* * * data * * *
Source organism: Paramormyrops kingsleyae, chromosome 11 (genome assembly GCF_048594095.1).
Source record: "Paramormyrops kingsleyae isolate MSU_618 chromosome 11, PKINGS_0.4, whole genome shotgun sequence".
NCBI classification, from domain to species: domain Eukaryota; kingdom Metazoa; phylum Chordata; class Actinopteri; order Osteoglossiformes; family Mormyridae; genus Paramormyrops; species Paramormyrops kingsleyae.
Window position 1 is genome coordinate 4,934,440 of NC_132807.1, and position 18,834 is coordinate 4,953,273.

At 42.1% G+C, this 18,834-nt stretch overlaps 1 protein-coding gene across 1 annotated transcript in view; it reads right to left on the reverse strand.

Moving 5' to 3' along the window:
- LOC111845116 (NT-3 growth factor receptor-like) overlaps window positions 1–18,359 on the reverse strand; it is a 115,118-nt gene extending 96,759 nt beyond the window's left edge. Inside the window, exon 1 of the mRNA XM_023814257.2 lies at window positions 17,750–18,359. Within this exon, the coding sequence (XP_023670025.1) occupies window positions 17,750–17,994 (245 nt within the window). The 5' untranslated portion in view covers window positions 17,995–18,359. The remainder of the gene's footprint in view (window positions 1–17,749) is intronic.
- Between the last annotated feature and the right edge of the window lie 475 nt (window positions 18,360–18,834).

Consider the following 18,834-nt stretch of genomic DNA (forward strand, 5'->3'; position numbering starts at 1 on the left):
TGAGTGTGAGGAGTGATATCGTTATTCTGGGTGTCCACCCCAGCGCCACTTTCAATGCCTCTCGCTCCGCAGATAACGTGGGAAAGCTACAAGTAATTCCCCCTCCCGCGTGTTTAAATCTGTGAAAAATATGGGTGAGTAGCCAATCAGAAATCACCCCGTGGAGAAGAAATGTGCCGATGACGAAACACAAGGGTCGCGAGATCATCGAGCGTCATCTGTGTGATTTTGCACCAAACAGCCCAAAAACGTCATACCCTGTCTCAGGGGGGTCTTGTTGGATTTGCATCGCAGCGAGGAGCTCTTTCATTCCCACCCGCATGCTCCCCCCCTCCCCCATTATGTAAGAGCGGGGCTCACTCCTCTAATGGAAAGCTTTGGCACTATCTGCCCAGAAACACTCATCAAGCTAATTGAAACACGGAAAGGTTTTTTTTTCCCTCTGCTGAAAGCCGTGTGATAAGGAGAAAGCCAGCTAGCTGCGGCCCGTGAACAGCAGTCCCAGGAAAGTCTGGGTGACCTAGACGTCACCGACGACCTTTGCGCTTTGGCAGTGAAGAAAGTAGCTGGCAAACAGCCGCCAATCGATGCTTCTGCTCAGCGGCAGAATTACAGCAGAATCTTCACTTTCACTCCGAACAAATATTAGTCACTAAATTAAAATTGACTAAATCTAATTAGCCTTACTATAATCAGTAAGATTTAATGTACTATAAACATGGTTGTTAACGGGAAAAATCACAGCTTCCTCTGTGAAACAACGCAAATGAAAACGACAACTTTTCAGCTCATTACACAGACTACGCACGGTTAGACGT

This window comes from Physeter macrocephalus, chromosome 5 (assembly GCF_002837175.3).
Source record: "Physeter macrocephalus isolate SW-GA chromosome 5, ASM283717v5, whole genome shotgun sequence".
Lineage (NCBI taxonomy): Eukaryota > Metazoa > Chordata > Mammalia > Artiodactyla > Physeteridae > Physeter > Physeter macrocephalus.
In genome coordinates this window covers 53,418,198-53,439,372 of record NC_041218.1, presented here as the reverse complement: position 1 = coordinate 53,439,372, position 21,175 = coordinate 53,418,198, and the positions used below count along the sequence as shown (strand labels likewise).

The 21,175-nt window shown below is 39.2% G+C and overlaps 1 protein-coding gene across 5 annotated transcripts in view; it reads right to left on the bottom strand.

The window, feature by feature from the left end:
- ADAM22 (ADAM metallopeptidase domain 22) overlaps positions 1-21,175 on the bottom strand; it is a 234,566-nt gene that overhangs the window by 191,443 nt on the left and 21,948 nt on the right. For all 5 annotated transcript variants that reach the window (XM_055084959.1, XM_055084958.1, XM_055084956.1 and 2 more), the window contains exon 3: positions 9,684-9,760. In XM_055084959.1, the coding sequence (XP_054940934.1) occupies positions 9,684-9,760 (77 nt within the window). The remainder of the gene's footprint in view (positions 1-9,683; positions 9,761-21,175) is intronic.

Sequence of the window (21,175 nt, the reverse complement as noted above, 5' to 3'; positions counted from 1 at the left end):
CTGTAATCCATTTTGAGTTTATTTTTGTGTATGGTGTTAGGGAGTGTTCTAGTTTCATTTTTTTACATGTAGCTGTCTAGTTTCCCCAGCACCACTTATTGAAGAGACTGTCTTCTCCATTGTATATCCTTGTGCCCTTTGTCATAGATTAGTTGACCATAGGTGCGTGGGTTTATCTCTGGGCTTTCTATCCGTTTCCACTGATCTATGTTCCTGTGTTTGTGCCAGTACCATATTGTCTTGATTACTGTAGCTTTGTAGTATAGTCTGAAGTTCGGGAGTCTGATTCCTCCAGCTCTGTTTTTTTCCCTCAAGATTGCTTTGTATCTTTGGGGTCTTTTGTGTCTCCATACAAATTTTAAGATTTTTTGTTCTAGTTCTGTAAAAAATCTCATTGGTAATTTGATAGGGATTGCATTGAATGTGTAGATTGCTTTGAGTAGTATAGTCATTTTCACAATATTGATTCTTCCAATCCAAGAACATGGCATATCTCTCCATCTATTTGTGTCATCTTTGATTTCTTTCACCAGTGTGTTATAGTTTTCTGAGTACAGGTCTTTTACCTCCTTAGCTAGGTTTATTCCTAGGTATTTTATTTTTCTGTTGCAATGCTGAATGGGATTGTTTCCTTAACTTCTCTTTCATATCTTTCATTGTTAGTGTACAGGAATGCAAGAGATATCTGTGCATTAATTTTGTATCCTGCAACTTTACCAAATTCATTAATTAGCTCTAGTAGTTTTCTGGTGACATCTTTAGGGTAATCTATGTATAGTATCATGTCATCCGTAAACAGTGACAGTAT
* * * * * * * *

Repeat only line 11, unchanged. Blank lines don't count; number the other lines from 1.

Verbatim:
This window comes from Physeter macrocephalus, chromosome 5 (assembly GCF_002837175.3).